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What even is F.I. or F.I.R.E ?

F.I/F.I.R.E is an acronym for 

Financially  Independent, & the R.E. bit being Retire Early.

You don’t have to have one for the other- but it’s likely that one really leads to the other. If you are really FI then you are likely no longer working- or more accurately, no longer being paid to work (volunteering your time perhaps instead). If you are really F.I- why would you continue to work? Well it maybe that actually you really enjoy it and could think of nothing else- 

What it’s not:

It is not eating lentils and beans, not spending a single penny on anything. If you want to live in that way, then go right ahead- but its not what the F.I.R.E movement is about. It is about cutting out the things that do not give you joy- it is about saving/having/investing money so that you can have more control of your life.

To be Financially independent

You need to have enough assets to sustain the lifestyle that you want- usually by income that comes from dividends or selling shares, or a buy to let property- the list is endless. How much are you going to need to be financially independent? – well that totally depends on how much you spend. This is why people tend to focus on saving money, as every £1 that you save, is less than you require in assets that produce this income. See this article for what you fire number is.

To Retire Early

You also need to have enough of an income to survive. Most people tend to retire at, or just before they get to state pension age. This is so that they have enough money, with the state pension private pensions & any other incomes that they have- which enables them not to have a full time job. Just because you don’t get your pension until much later on in your life, it doesn’t mean that you can’t retire early. What you need to do is bridge the gap between when you want to retire and your pension start. Read here on how to do this

First steps

  1. Do a budget. I’ve written more about how to do this here. The quick version is that you need to work out and understand both your income and outgoings. This is usually done on a monthly basis- but you could do this based on your pay period if that makes it easier for you (eg. you are paid weekly/4 weekly, rather than monthly).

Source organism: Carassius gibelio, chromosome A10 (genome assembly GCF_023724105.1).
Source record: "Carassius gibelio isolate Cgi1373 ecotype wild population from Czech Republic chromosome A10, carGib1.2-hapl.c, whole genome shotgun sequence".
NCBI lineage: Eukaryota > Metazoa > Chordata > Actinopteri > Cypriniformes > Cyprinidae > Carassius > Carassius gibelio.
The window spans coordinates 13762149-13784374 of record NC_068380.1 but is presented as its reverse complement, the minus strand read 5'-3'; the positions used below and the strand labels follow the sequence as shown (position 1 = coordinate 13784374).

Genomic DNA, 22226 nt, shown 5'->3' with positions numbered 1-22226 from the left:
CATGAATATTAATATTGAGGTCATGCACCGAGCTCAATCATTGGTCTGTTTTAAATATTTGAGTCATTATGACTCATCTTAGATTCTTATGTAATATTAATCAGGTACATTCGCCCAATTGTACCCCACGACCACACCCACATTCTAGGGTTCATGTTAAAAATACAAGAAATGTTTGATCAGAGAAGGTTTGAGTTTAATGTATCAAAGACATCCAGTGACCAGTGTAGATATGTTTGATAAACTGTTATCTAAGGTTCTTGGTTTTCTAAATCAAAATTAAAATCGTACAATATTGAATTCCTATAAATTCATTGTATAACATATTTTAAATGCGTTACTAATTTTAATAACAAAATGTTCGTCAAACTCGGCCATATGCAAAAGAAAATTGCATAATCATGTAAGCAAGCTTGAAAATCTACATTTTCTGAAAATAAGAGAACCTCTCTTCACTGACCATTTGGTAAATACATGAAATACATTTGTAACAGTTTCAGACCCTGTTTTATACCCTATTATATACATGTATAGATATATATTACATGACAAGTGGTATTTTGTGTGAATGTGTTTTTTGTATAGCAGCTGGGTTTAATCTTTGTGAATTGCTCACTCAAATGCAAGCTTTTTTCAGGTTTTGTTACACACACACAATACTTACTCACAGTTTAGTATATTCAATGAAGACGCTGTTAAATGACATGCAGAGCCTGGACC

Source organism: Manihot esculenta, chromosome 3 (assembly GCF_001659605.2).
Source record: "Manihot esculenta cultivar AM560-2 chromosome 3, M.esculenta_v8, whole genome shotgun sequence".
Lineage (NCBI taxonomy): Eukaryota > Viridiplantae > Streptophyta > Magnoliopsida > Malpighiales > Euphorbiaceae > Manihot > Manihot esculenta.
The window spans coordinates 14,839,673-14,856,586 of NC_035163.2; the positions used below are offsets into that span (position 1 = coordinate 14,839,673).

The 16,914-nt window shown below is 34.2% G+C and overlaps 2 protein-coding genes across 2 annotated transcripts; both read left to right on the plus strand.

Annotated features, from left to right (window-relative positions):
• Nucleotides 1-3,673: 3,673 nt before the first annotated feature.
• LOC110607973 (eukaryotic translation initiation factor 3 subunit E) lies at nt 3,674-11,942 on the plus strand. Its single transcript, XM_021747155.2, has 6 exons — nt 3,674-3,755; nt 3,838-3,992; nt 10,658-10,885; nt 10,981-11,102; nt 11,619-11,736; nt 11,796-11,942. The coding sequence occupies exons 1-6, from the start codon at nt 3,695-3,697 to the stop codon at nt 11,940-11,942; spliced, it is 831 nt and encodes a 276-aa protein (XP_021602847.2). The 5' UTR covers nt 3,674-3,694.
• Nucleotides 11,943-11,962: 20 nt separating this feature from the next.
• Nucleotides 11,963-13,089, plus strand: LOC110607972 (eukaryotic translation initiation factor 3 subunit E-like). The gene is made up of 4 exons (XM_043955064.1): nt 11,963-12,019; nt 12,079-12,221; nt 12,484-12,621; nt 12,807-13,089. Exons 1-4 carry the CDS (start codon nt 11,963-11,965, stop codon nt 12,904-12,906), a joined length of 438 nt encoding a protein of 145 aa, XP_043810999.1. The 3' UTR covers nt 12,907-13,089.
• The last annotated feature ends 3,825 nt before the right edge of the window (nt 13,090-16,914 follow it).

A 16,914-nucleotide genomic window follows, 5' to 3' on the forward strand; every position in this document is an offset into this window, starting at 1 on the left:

2. Both stick to your budget and adjust it as required.
  3. Start investing in products that will return on a cumulative basis (rather than income)- these require no time/effort in order to benefit from compound interest.
  4. Reduce spending on items that bring you no joy/benefit- look at doing an exercise to see what subscriptions are worth it to you, and remove anything you define as not worth it. Remember- every £1 a year you don’t spend, is £25-30 you don’t have to have invested.

Not a sprint

Remember that it is not a sprint- do not get discouraged by comparing yourself to other people that are on the same journey. Focus on the goals that you have – use the budget on a monthly basis so you know where you are and make small changes. These small changes all add up, and by the time a year has passed, you should have made good progress and create good habits for yourself. 

Balance

Remember that this is all about creating a balanced budget/lifestyle for yourself. Sometimes you are going to spend more than expected, a larger spend on a holiday than normal for example- and this is totally ok. The idea of F.I/R.E is to create a budget that is normally followed- but a singular one of purchase isn’t going to push this down the road too much- it’s when this becomes a weekly/monthly purchase, that could push your F.I. date years away.

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